PURCELLVILLE, Va., Sept. 15, 2015 -- Last week the American Legislative Exchange Council (ALEC) officially adopted the language of the Convention of States Project's application for an Article V Convention as model policy language. The wording calls for an Article V Convention of the States limited to proposing constitutional amendments that "impose fiscal restraints on the federal government, limit the power and jurisdiction of the federal government, and limit the terms of office for its officials and for Members of Congress."
The Convention of States Project ("COS") is an initiative of Citizens for Self-Governance.
This official adoption of the language by the ALEC Board as model policy language for state legislatures follows a unanimous vote by the organization's Task Force on Federalism and International Relations at its July meeting in San Diego.
Representative Ken Ivory (R-UT), the Public Chair on Federalism for the Task Force, said: "As a member of ALEC and a state legislator, I am extremely excited to see the Convention of States Project making so much headway. Our federal system is no longer functioning as it was designed to, and the state legislatures are the nation's last hope of restoring it. We need to use the Article V process the Constitution provides for that purpose."
A record 37 state legislatures have seen the model language introduced this year, and four states (Florida, Georgia, Alaska, andAlabama), have already passed its operative provisions.
With committed volunteer leaders and a veritable grassroots army in place across the nation, the convention of States Project is leading the way toward an Article V amendment-proposing convention with real potential to restore the balance of power between the states and the federal government.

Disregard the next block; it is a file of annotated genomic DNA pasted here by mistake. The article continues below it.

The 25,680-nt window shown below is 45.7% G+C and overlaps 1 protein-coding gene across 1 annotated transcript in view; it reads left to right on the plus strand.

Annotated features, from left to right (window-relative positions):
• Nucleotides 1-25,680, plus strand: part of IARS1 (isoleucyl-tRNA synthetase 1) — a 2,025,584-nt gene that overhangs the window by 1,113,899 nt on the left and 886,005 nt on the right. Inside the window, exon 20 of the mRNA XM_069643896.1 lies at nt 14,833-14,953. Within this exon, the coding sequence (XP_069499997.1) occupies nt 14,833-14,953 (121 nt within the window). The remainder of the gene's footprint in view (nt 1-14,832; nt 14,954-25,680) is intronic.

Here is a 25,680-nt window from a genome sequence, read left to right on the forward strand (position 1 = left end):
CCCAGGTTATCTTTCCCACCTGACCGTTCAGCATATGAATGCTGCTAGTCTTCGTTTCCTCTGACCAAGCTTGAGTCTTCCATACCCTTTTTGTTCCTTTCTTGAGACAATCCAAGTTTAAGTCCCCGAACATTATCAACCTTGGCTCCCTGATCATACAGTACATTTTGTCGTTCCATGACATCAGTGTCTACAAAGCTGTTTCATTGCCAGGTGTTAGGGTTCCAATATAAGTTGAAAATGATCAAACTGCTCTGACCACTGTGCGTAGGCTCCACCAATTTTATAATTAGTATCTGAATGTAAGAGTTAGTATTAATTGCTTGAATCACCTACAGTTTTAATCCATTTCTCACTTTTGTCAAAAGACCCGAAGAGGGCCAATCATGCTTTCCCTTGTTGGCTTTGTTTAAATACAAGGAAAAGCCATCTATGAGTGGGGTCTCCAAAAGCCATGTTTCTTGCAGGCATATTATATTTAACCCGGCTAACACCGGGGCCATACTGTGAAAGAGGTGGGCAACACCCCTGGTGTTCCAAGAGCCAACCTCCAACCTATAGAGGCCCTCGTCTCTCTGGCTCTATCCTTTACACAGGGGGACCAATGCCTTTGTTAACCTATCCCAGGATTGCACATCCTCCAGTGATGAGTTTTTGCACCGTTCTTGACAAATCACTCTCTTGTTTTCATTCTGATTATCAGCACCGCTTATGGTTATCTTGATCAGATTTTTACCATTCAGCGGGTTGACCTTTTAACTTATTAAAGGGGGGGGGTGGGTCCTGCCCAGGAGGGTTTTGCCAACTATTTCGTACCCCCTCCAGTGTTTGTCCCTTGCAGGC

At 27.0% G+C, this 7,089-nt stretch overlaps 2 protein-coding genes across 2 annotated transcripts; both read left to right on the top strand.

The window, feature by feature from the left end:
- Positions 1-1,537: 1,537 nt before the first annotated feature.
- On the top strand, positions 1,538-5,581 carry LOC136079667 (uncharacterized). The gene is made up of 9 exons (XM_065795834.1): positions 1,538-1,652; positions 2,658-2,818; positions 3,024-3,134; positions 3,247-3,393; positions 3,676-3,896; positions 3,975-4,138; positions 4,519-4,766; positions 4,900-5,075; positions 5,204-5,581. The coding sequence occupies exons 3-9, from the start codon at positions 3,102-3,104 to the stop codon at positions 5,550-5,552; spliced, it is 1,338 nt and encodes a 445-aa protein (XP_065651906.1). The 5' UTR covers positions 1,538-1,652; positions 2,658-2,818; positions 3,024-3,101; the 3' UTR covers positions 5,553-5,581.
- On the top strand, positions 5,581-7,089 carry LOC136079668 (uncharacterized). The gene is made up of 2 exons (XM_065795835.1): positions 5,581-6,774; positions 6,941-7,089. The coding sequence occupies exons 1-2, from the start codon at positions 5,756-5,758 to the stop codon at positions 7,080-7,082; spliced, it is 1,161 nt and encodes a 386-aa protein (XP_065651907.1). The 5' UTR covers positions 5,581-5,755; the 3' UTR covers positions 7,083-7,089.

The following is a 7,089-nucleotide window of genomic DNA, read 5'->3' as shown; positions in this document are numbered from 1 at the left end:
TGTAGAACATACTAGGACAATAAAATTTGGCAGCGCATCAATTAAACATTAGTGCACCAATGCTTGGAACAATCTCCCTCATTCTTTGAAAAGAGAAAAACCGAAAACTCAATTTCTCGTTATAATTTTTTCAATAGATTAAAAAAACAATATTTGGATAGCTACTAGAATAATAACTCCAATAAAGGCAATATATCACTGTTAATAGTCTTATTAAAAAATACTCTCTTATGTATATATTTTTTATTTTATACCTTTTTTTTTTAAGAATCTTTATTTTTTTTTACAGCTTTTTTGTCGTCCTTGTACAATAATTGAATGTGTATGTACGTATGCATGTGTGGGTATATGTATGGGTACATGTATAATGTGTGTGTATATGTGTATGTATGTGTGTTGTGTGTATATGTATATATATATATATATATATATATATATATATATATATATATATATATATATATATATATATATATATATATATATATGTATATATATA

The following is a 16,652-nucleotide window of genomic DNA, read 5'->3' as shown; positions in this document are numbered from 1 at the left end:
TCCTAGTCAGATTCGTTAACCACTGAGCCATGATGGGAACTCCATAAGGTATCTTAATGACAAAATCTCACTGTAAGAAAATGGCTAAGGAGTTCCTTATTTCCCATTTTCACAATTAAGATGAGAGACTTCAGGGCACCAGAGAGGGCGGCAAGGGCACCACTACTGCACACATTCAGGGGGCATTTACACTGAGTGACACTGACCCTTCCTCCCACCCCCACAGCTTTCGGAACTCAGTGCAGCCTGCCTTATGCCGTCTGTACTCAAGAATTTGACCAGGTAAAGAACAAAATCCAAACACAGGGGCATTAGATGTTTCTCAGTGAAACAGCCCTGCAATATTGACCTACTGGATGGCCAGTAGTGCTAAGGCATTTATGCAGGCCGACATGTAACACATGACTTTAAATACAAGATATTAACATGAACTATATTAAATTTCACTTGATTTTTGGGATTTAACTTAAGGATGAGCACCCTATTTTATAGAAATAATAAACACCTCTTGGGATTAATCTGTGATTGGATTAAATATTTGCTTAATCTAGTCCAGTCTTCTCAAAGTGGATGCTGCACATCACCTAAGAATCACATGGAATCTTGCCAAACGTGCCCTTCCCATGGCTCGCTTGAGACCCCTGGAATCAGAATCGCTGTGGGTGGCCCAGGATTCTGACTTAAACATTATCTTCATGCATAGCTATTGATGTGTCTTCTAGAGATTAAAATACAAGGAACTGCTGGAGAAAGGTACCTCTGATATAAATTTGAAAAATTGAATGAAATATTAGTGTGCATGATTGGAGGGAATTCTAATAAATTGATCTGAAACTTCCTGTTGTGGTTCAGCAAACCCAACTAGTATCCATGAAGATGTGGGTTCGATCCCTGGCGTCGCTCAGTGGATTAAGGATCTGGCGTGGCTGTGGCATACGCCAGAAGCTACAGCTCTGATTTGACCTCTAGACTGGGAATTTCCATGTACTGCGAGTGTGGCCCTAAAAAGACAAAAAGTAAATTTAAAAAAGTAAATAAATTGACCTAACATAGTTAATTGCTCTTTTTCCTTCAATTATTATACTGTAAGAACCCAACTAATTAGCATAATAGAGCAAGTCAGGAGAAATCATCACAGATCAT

Mark Meckler, President of Citizens for Self-Governance, said "ALEC is the premier organization in the country hosting legislators of both parties who believe in federalism and constitutionally limited government. We are proud that the Convention of States Resolution has been adopted by ALEC as model policy. With the resolution having already been introduced in 37 states, and many of our sponsors ALEC members, this was a natural fit. Like Sen. Tom Coburn, Mark Levin and so many other conservative figures, we believe the Convention of States Project presents the only comprehensive solution to address the nation's problems."
The COS approach is to frame the topic of the amendment-proposing convention rather than pre-determining specific amendments. This approach has garnered the active support of hundreds of thousands of Americans determined to rein in the federal government they view as way too powerful and characterized by rampant overreach and abuse of power.
State legislators, too, are taking notice of COS—not only because of its mammoth and growing grassroots army, but also because of the talented experts who have joined forces with the effort to address the practical necessities for the nation's first-ever Article V Convention. At a jam-packed breakout session of the July ALEC conference, COS unveiled a complete draft of initial convention rules and invited state legislators to participate in a state-of-the-art online forum to provide feedback on them. The draft was created by Professor Robert Natelson and Michael Farris, two of the nation's foremost Article V scholars.
The 200-plus legislators participating in the further development of these rules constitute the COS Caucus, representing 40 different states at press time.